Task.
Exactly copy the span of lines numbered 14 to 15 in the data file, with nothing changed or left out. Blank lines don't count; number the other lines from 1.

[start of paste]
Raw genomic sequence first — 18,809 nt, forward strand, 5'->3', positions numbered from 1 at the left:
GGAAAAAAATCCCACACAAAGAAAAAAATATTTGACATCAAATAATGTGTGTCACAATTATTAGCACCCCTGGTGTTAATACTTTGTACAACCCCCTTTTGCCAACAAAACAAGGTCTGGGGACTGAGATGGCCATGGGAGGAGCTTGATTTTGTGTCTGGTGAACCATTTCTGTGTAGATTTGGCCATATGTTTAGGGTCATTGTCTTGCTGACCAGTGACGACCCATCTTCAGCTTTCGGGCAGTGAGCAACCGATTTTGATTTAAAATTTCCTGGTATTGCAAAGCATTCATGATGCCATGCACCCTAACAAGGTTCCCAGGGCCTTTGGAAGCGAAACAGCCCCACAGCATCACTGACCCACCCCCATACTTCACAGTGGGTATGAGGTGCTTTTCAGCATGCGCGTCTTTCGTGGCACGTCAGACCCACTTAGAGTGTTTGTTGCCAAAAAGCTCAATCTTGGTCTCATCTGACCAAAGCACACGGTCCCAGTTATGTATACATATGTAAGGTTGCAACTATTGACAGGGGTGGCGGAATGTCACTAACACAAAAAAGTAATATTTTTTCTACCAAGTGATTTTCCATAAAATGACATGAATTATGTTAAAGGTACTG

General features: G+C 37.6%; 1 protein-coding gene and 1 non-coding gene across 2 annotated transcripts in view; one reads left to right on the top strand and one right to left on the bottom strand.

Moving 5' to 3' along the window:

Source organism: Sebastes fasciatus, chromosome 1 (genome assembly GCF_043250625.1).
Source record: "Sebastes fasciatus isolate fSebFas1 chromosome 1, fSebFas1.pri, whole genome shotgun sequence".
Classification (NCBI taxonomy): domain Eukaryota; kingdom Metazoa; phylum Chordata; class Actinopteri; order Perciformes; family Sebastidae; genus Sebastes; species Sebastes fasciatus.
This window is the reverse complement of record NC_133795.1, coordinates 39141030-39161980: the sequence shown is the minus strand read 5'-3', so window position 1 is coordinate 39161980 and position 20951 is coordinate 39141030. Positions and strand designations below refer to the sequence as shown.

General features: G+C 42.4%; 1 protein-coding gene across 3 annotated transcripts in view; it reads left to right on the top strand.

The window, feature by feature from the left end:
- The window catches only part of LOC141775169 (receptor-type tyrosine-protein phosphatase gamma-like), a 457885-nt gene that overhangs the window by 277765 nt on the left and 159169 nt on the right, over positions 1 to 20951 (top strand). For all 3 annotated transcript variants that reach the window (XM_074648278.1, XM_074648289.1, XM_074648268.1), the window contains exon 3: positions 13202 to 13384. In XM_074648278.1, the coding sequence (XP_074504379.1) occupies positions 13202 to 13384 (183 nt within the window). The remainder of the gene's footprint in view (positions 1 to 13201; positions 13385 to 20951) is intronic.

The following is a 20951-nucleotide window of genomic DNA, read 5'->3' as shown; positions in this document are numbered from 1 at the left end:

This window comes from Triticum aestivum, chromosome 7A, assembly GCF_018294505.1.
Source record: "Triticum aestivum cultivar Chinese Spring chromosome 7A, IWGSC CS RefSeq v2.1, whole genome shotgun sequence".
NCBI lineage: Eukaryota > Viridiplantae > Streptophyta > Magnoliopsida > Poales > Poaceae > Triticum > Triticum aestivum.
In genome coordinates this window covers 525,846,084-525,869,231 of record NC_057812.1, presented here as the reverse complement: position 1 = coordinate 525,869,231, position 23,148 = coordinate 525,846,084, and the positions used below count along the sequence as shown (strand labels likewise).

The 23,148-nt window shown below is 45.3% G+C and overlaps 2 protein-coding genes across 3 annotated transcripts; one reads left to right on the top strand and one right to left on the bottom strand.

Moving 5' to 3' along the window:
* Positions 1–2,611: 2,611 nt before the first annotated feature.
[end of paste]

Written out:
Source record: "Triticum aestivum cultivar Chinese Spring chromosome 7A, IWGSC CS RefSeq v2.1, whole genome shotgun sequence".
NCBI lineage: Eukaryota > Viridiplantae > Streptophyta > Magnoliopsida > Poales > Poaceae > Triticum > Triticum aestivum.